The solution to the above quadratic equation can be written as below:<br />
<br />
<math> X_{1} = \frac{3(4-\mu)\pm(\sqrt{9(4-\mu)^2 + 96\mu} }{12} = X_{2}</math><br><br />
<br />
<br />
Taking only take the positive value of <math> X_{1} </math> and <math> X_{2} </math> from the above equation as <math> X_{1} \geq 0 </math> and <math> X_{2} \geq 0</math> we can solve <math>X_{1}</math> and <math>X_{2}</math> for different values of <math>\mu</math>. The outcome of such iterations is listed in the table below. <br />
<br />
{| class="wikitable"<br />
|+ Objective & Barrier Function w.r.t <math>X_{1}</math>, <math>X_{2}</math> and <math>\mu</math><br />
|-<br />
! <math>\mu</math> !! <math>X_{1}</math> !! <math>X_{2}</math> !! <math>P(X, \mu)</math> !! <math>f(x)</math><br />
|-<br />
| 0 || 2 || 2 || 12 || 12<br />
|-<br />
| 0.01 || 1.998 || 1.998 || 11.947 || 11.990 <br />
|-<br />
| 0.1 || 1.984 || 1.984 || 11.697 || 11.902 <br />
|-<br />
| 1 || 1.859 || 1.859 || 11.128 || 11.152 <br />
|-<br />
| 10 || 1.486 || 1.486 || 17.114 || 8.916 <br />
|-<br />
| 100 || 1.351 || 1.351 || 94.357 || 8.105 <br />
|-<br />
| 1000 || 1.335 || 1.335 || 871.052 || 8.011 <br />
|}<br />
<br />
From the above table it can be seen that: <br />
# as <math>\mu</math> gets close to zero, the Barrier Function becomes tight and close to the original function. <br />
# at <math>\mu=0</math> the optimal solution is achieved.<br />
<br />
<br />
Summary:<br />
Maximum Value of Objective function <math>=12</math> <br><br />
Optimal points <math>X_{1} = 2 </math> and <math>X_{2} = 2</math><br />
<br />
The Newton's Method can also be applied to solve linear programming problems as indicated in the "Theory and Algorithm" section above. The solution to linear programming problems as indicated in this section "Numerical Example", will be similar to quadratic equation as obtained above and will converge in one iteration.<br />
<br />
== Applications ==<br />
Primal-Dual interior-point (PDIP) methods are commonly used in optimal power flow (OPF), in this case what is being looked is to maximize user utility and minimize operational cost satisfying operational and physical constraints. The solution to the OPF needs to be available to grid operators in few minutes or seconds due to changes and fluctuations in loads during power generation. Newton-based primal-dual interior point can achieve fast convergence in this OPF optimization problem. <ref> A. Minot, Y. M. Lu and N. Li, "A parallel primal-dual interior-point method for DC optimal power flow," 2016 Power Systems Computation Conference (PSCC), Genoa, 2016, pp. 1-7, doi: 10.1109/PSCC.2016.7540826. </ref><br />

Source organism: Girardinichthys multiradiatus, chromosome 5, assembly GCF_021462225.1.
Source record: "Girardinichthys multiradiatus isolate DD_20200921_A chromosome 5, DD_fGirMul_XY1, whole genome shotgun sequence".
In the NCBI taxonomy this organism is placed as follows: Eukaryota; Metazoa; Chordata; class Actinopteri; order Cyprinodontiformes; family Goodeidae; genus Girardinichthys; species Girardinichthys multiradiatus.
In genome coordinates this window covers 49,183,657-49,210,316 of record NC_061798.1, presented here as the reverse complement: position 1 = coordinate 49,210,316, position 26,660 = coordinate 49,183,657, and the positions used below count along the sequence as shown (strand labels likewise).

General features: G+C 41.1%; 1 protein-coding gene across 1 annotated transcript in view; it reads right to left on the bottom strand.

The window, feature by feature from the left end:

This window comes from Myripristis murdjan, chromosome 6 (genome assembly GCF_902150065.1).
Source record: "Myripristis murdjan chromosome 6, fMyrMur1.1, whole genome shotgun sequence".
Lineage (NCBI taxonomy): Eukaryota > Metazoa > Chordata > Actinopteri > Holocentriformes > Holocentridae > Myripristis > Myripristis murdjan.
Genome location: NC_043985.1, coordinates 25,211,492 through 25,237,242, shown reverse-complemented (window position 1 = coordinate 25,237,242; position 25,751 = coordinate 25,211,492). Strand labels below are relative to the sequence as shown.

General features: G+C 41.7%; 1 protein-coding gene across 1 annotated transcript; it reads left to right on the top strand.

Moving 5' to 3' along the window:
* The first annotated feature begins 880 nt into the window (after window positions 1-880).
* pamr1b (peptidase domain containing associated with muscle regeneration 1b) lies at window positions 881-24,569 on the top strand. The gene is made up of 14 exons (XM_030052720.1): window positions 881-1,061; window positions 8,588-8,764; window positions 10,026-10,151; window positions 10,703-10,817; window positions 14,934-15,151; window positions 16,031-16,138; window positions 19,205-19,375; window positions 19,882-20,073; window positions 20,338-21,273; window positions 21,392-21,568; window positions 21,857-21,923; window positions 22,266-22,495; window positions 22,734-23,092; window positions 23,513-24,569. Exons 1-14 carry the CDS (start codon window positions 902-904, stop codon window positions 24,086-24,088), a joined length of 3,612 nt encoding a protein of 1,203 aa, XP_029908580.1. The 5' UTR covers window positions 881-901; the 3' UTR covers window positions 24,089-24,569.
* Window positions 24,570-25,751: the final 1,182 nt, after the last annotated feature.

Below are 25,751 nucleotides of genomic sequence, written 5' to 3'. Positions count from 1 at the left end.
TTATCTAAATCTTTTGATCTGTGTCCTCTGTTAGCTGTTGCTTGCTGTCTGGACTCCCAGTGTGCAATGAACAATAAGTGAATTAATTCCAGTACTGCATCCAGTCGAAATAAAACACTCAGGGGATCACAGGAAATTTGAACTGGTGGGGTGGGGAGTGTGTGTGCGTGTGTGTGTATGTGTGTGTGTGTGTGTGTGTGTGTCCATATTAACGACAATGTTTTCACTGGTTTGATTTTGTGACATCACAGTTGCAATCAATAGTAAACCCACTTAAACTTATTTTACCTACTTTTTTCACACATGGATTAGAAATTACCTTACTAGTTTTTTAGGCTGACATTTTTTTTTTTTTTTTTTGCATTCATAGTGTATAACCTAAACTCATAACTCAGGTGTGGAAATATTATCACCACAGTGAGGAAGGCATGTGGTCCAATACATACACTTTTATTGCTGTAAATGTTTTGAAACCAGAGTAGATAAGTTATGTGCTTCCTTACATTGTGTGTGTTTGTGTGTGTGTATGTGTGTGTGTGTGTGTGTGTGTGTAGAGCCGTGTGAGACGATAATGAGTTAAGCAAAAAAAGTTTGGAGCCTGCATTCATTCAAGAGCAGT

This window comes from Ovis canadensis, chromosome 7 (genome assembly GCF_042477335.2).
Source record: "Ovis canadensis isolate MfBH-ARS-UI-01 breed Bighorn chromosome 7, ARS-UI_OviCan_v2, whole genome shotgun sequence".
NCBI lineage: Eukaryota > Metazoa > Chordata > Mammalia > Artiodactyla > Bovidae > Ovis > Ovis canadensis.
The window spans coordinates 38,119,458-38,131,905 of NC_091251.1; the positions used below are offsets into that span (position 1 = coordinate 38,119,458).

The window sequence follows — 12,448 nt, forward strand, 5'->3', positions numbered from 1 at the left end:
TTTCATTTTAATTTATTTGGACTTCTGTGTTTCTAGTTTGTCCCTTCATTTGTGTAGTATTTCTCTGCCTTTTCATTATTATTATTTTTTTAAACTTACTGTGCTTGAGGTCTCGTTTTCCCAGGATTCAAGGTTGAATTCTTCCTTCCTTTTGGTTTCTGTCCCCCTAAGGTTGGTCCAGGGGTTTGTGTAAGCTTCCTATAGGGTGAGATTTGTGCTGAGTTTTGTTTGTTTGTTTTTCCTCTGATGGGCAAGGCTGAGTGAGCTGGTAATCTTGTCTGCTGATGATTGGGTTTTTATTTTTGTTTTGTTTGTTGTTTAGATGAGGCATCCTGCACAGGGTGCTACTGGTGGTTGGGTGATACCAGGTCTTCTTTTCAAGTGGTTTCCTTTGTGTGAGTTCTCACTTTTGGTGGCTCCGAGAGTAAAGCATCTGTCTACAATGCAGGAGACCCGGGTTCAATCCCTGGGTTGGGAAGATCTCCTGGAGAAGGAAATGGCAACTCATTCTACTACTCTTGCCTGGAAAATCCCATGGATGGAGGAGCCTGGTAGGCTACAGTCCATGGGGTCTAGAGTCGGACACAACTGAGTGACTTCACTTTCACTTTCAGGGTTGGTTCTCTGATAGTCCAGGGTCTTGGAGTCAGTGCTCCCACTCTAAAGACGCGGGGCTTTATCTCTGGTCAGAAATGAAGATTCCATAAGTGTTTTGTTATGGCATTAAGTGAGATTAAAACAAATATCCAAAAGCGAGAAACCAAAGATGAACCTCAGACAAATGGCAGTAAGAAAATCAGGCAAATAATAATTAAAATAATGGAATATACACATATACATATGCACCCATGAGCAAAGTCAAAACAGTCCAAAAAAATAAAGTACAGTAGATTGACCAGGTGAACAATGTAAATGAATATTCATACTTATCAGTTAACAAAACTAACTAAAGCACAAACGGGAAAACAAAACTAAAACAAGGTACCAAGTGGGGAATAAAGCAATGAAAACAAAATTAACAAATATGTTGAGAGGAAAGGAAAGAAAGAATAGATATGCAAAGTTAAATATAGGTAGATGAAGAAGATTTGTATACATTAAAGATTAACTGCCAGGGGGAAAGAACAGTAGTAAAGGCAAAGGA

<br />
Another application of the PDIP is for the minimization of losses and cost in the generation and transmission in hydroelectric power systems. <ref> L. M. Ramos Carvalho and A. R. Leite Oliveira, "Primal-Dual Interior Point Method Applied to the Short Term Hydroelectric Scheduling Including a Perturbing Parameter," in IEEE Latin America Transactions, vol. 7, no. 5, pp. 533-538, Sept. 2009, doi: 10.1109/TLA.2009.5361190. </ref> <br />
<br />
PDIP are commonly used in imaging processing. One these applications is for image deblurring, in this case the constrained deblurring problem is formulated as primal-dual. The constrained primal-dual is solved using a semi-smooth Newton’s method. <ref> D. Krishnan, P. Lin and A. M. Yip, "A Primal-Dual Active-Set Method for Non-Negativity Constrained Total Variation Deblurring Problems," in IEEE Transactions on Image Processing, vol. 16, no. 11, pp. 2766-2777, Nov. 2007, doi: 10.1109/TIP.2007.908079. </ref><br />
<br />
PDIP can be utilized to obtain a general formula for a shape derivative of the potential energy describing the energy release rate for curvilinear cracks. Problems on cracks and their evolution have important application in engineering and mechanical sciences. <ref> V. A. Kovtunenko, Primal–dual methods of shape sensitivity analysis for curvilinear cracks with nonpenetration, IMA Journal of Applied Mathematics, Volume 71, Issue 5, October 2006, Pages 635–657 </ref><br />
<br />
== Conclusion ==<br />
<br />
The primal-dual interior point method is a good alternative to the simplex methods for solving linear programming problems. The primal dual method shows superior performance and convergence on many large complex problems. simplex codes are faster on small to medium problems, interior point primal-dual are much faster on large problems.<br />
<br />
<br />
<br />
== References ==<br />
<references /></div>Wc593